In addition to a considered analysis by the Ministry of Defence of allegations of breaches of international humanitarian law, there has been intensive engagement with the Saudis at the highest level, stressing the need to comply with international humanitarian law, to investigate all incidents of concern and ensure that lessons are learned. Through this engagement, and our long-standing relationship with the Saudis, the UK Government have developed a higher degree of insight into Saudi military processes and procedures adopted in Yemen than might be expected for a country that is not party to the conflict. We have also considered public commitments to comply with international humanitarian law made by the Saudis, and monitored and analysed developments on the ground.
Each of these strands takes into account a wide range of sources and analyses, including those of a sensitive nature to which other parties, such as non-governmental organisations and the UN, do not have access. Taken together, these strands of information and analysis, which are reviewed regularly by the Foreign and Commonwealth Office in comprehensive reports to the Foreign Secretary, have enabled Ministers to take informed decisions about the overall Criterion 2c position and individual export licence applications. They provide a sound basis on which the Foreign Secretary is able to advise me, as the Secretary of State for International Trade, on these points.
That the assessment has been that the issue of military exports to Saudi Arabia is “finely balanced” is seen by the judgment as instructive and points to the
“anxious scrutiny…given to the matter and the essential rationality and rigour of the process in which the Secretary of State was engaged.”
As the judgment states, on the basis of this information and analysis, we were rationally entitled to conclude that Saudi Arabia has put processes in place to secure respect for compliance with international humanitarian law, and that Saudi Arabia has been, and remains, genuinely committed to compliance with international humanitarian law. The Saudis have engaged and continue to engage constructively with the UK on these matters.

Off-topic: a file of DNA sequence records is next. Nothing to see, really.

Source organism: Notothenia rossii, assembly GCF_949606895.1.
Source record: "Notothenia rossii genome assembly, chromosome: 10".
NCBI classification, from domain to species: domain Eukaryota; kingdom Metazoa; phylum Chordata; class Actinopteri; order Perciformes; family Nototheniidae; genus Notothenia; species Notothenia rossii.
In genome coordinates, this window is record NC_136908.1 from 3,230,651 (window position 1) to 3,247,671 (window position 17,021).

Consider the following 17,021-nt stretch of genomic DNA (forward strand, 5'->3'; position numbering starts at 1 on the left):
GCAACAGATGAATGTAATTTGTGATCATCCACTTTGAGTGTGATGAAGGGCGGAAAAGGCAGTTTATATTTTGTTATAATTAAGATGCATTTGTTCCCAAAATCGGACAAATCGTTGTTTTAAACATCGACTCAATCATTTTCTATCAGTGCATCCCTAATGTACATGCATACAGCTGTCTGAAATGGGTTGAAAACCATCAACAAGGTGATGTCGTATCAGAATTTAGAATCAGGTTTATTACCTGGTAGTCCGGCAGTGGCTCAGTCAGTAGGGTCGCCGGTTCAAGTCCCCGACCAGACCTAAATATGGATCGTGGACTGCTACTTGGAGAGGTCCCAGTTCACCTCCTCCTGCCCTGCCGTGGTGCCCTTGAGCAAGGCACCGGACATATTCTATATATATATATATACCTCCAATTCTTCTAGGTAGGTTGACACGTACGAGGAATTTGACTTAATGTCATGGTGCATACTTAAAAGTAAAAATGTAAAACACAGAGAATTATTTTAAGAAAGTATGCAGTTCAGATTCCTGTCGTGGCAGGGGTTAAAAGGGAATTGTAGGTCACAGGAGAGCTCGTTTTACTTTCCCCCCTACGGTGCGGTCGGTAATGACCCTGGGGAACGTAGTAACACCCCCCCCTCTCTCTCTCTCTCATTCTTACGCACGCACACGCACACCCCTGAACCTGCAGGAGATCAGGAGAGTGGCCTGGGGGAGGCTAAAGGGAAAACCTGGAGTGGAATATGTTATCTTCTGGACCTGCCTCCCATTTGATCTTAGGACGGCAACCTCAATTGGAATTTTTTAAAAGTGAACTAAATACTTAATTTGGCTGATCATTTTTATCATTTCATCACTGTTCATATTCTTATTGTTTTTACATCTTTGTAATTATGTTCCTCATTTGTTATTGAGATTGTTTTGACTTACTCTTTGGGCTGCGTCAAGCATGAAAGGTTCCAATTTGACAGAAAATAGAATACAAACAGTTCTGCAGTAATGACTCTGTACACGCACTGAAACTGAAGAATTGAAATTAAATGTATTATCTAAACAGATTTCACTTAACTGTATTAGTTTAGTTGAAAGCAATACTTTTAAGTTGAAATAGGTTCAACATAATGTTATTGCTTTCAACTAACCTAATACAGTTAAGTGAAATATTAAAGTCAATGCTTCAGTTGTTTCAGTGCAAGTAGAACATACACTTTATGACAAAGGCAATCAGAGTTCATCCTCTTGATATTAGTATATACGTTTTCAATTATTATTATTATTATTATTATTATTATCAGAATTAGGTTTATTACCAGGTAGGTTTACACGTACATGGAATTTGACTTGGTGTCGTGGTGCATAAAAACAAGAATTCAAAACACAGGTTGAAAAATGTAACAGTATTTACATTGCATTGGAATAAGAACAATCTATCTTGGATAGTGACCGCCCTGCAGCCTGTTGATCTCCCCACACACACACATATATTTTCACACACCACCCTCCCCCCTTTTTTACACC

We do not receive this court judgment as a signal to do anything other than to continue to take our export control responsibilities very seriously. Our policy is to assess licence applications on a case-by-case basis against the rigorous tests set out in the consolidated EU and national arms export licensing criteria. We will not grant a licence if to do so would be inconsistent with these criteria. We will continue to keep the situation in Yemen under close scrutiny and base our export licensing assessments on the most up-to-date information and analysis available. If we assess that the clear risk threshold under Criterion 2c of the consolidated EU and national arms export licensing criteria has been reached, we will not hesitate to refuse export licences and suspend licences already in circulation. I commend this statement to the House.